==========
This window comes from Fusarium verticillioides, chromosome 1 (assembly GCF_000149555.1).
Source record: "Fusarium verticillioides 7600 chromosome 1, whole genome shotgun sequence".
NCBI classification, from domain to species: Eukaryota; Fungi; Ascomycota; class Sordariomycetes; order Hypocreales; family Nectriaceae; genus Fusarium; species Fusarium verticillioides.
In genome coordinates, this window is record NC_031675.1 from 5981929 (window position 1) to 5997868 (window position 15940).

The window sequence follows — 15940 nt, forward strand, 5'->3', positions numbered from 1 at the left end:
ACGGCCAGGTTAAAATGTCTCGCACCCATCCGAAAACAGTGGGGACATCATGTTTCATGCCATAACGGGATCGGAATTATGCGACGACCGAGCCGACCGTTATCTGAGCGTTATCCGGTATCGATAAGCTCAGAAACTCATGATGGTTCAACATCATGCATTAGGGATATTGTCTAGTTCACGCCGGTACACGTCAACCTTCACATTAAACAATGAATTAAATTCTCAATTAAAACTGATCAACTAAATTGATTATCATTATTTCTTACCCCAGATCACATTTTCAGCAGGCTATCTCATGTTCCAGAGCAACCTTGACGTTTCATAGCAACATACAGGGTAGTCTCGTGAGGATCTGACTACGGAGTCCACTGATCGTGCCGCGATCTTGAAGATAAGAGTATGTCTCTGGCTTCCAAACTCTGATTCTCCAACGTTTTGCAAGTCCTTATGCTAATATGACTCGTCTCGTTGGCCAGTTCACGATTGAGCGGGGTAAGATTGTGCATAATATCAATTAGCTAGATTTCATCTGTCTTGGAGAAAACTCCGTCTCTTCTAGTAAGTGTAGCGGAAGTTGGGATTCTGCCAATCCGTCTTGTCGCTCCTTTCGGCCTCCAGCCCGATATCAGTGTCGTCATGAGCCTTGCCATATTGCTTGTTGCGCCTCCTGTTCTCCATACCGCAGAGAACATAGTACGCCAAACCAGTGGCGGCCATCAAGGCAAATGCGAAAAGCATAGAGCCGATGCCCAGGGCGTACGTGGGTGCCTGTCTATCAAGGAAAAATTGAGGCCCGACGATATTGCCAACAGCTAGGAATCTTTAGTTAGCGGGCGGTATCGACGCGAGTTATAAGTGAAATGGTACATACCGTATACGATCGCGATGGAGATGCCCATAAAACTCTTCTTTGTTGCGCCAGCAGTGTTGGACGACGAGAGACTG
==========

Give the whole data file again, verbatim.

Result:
This window comes from Fusarium verticillioides, chromosome 1 (assembly GCF_000149555.1).
Source record: "Fusarium verticillioides 7600 chromosome 1, whole genome shotgun sequence".
NCBI classification, from domain to species: Eukaryota; Fungi; Ascomycota; class Sordariomycetes; order Hypocreales; family Nectriaceae; genus Fusarium; species Fusarium verticillioides.
In genome coordinates, this window is record NC_031675.1 from 5981929 (window position 1) to 5997868 (window position 15940).

The window sequence follows — 15940 nt, forward strand, 5'->3', positions numbered from 1 at the left end:
ACGGCCAGGTTAAAATGTCTCGCACCCATCCGAAAACAGTGGGGACATCATGTTTCATGCCATAACGGGATCGGAATTATGCGACGACCGAGCCGACCGTTATCTGAGCGTTATCCGGTATCGATAAGCTCAGAAACTCATGATGGTTCAACATCATGCATTAGGGATATTGTCTAGTTCACGCCGGTACACGTCAACCTTCACATTAAACAATGAATTAAATTCTCAATTAAAACTGATCAACTAAATTGATTATCATTATTTCTTACCCCAGATCACATTTTCAGCAGGCTATCTCATGTTCCAGAGCAACCTTGACGTTTCATAGCAACATACAGGGTAGTCTCGTGAGGATCTGACTACGGAGTCCACTGATCGTGCCGCGATCTTGAAGATAAGAGTATGTCTCTGGCTTCCAAACTCTGATTCTCCAACGTTTTGCAAGTCCTTATGCTAATATGACTCGTCTCGTTGGCCAGTTCACGATTGAGCGGGGTAAGATTGTGCATAATATCAATTAGCTAGATTTCATCTGTCTTGGAGAAAACTCCGTCTCTTCTAGTAAGTGTAGCGGAAGTTGGGATTCTGCCAATCCGTCTTGTCGCTCCTTTCGGCCTCCAGCCCGATATCAGTGTCGTCATGAGCCTTGCCATATTGCTTGTTGCGCCTCCTGTTCTCCATACCGCAGAGAACATAGTACGCCAAACCAGTGGCGGCCATCAAGGCAAATGCGAAAAGCATAGAGCCGATGCCCAGGGCGTACGTGGGTGCCTGTCTATCAAGGAAAAATTGAGGCCCGACGATATTGCCAACAGCTAGGAATCTTTAGTTAGCGGGCGGTATCGACGCGAGTTATAAGTGAAATGGTACATACCGTATACGATCGCGATGGAGATGCCCATAAAACTCTTCTTTGTTGCGCCAGCAGTGTTGGACGACGAGAGACTG